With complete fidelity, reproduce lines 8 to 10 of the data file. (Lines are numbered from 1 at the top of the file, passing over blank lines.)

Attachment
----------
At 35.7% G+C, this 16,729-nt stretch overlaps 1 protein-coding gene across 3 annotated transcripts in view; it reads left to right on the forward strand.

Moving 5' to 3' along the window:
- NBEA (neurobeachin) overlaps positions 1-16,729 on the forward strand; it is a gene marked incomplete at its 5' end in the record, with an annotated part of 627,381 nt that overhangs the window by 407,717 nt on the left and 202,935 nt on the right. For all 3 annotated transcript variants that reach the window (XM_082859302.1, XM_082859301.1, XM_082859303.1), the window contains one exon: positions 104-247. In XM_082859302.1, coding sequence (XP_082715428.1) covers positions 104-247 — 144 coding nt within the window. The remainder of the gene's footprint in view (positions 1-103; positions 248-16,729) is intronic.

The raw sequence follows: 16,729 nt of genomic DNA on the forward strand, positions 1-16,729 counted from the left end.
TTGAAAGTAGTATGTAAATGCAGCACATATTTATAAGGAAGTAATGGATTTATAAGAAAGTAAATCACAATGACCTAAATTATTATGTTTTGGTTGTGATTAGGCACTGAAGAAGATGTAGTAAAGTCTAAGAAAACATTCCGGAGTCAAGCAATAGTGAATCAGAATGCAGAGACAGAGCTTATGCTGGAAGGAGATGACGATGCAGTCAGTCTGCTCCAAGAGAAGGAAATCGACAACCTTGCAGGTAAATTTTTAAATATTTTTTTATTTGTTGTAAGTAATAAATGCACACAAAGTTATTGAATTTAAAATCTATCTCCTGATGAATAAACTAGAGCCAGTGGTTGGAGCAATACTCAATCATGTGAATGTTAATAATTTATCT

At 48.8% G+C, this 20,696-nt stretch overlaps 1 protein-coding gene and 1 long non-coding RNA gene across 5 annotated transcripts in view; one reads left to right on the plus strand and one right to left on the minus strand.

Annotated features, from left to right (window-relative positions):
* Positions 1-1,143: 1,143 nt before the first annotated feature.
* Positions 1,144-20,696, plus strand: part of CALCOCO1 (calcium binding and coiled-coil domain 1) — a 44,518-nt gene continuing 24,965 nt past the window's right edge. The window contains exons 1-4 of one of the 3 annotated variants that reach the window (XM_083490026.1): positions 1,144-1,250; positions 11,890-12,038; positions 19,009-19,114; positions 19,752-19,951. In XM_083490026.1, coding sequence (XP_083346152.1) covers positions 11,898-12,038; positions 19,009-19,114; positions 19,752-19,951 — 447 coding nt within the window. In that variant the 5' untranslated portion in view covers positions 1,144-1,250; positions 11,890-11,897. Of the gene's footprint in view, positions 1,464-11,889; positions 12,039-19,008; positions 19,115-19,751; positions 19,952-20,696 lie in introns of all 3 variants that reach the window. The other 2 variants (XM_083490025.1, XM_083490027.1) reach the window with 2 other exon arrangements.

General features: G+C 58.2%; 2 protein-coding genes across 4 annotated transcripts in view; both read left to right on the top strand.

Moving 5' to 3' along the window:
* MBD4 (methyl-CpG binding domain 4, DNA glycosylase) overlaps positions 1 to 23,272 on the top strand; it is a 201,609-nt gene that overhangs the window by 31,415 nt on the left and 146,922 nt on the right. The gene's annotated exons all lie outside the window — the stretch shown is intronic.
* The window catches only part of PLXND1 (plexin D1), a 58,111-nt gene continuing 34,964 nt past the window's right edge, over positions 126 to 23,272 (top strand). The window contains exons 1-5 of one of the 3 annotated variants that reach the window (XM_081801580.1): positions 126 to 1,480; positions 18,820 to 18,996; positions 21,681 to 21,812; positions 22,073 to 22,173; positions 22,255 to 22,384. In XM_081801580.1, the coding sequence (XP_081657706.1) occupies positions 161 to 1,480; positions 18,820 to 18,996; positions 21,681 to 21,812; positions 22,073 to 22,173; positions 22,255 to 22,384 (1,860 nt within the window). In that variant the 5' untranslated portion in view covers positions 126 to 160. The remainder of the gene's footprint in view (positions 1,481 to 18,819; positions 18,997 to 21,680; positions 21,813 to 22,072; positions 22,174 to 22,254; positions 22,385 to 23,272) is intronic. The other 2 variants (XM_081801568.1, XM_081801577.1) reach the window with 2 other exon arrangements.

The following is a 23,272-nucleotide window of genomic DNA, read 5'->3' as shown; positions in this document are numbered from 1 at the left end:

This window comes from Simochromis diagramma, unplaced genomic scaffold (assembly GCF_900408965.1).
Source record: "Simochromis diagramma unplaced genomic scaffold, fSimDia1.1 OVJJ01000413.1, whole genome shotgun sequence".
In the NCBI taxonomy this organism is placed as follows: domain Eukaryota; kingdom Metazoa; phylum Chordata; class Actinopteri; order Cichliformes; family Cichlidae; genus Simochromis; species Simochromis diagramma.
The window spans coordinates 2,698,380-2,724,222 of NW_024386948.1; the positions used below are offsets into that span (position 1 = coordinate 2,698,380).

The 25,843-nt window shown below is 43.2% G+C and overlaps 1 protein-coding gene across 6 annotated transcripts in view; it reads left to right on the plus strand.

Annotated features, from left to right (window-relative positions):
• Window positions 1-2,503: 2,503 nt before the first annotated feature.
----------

* Positions 1-1,143: 1,143 nt before the first annotated feature.
* Positions 1,144-20,696, plus strand: part of CALCOCO1 (calcium binding and coiled-coil domain 1) — a 44,518-nt gene continuing 24,965 nt past the window's right edge. The window contains exons 1-4 of one of the 3 annotated variants that reach the window (XM_083490026.1): positions 1,144-1,250; positions 11,890-12,038; positions 19,009-19,114; positions 19,752-19,951. In XM_083490026.1, coding sequence (XP_083346152.1) covers positions 11,898-12,038; positions 19,009-19,114; positions 19,752-19,951 — 447 coding nt within the window. In that variant the 5' untranslated portion in view covers positions 1,144-1,250; positions 11,890-11,897. Of the gene's footprint in view, positions 1,464-11,889; positions 12,039-19,008; positions 19,115-19,751; positions 19,952-20,696 lie in introns of all 3 variants that reach the window. The other 2 variants (XM_083490025.1, XM_083490027.1) reach the window with 2 other exon arrangements.

General features: G+C 58.2%; 2 protein-coding genes across 4 annotated transcripts in view; both read left to right on the top strand.